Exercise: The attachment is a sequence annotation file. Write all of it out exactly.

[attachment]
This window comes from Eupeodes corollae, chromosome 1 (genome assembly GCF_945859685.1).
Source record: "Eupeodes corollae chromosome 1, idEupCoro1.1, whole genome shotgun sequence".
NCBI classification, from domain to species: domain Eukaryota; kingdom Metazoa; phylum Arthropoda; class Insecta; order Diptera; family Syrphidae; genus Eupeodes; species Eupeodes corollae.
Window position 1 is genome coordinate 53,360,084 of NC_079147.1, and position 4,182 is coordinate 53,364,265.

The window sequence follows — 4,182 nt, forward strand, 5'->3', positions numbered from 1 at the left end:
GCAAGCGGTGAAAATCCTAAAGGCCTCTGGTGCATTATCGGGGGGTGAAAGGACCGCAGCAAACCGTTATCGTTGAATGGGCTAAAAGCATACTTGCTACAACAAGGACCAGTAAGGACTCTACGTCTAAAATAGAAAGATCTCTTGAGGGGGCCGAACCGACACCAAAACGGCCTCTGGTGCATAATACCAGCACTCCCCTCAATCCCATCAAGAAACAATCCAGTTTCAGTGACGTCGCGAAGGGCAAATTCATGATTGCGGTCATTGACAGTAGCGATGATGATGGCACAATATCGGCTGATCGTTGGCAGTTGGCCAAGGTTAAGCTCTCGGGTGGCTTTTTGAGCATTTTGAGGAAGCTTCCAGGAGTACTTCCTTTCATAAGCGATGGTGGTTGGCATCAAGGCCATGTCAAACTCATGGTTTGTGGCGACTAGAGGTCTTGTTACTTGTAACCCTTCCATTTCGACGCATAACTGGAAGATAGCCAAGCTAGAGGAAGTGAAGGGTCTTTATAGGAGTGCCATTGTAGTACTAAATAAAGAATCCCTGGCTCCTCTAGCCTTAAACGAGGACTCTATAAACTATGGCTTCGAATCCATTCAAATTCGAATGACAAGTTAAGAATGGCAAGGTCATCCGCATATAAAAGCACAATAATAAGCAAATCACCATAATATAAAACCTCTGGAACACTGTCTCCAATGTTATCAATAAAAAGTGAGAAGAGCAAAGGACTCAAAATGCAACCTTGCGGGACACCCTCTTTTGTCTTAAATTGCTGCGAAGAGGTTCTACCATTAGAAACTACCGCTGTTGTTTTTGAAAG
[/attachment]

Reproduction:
This window comes from Eupeodes corollae, chromosome 1 (genome assembly GCF_945859685.1).
Source record: "Eupeodes corollae chromosome 1, idEupCoro1.1, whole genome shotgun sequence".
NCBI classification, from domain to species: domain Eukaryota; kingdom Metazoa; phylum Arthropoda; class Insecta; order Diptera; family Syrphidae; genus Eupeodes; species Eupeodes corollae.
Window position 1 is genome coordinate 53,360,084 of NC_079147.1, and position 4,182 is coordinate 53,364,265.

The window sequence follows — 4,182 nt, forward strand, 5'->3', positions numbered from 1 at the left end:
GCAAGCGGTGAAAATCCTAAAGGCCTCTGGTGCATTATCGGGGGGTGAAAGGACCGCAGCAAACCGTTATCGTTGAATGGGCTAAAAGCATACTTGCTACAACAAGGACCAGTAAGGACTCTACGTCTAAAATAGAAAGATCTCTTGAGGGGGCCGAACCGACACCAAAACGGCCTCTGGTGCATAATACCAGCACTCCCCTCAATCCCATCAAGAAACAATCCAGTTTCAGTGACGTCGCGAAGGGCAAATTCATGATTGCGGTCATTGACAGTAGCGATGATGATGGCACAATATCGGCTGATCGTTGGCAGTTGGCCAAGGTTAAGCTCTCGGGTGGCTTTTTGAGCATTTTGAGGAAGCTTCCAGGAGTACTTCCTTTCATAAGCGATGGTGGTTGGCATCAAGGCCATGTCAAACTCATGGTTTGTGGCGACTAGAGGTCTTGTTACTTGTAACCCTTCCATTTCGACGCATAACTGGAAGATAGCCAAGCTAGAGGAAGTGAAGGGTCTTTATAGGAGTGCCATTGTAGTACTAAATAAAGAATCCCTGGCTCCTCTAGCCTTAAACGAGGACTCTATAAACTATGGCTTCGAATCCATTCAAATTCGAATGACAAGTTAAGAATGGCAAGGTCATCCGCATATAAAAGCACAATAATAAGCAAATCACCATAATATAAAACCTCTGGAACACTGTCTCCAATGTTATCAATAAAAAGTGAGAAGAGCAAAGGACTCAAAATGCAACCTTGCGGGACACCCTCTTTTGTCTTAAATTGCTGCGAAGAGGTTCTACCATTAGAAACTACCGCTGTTGTTTTTGAAAG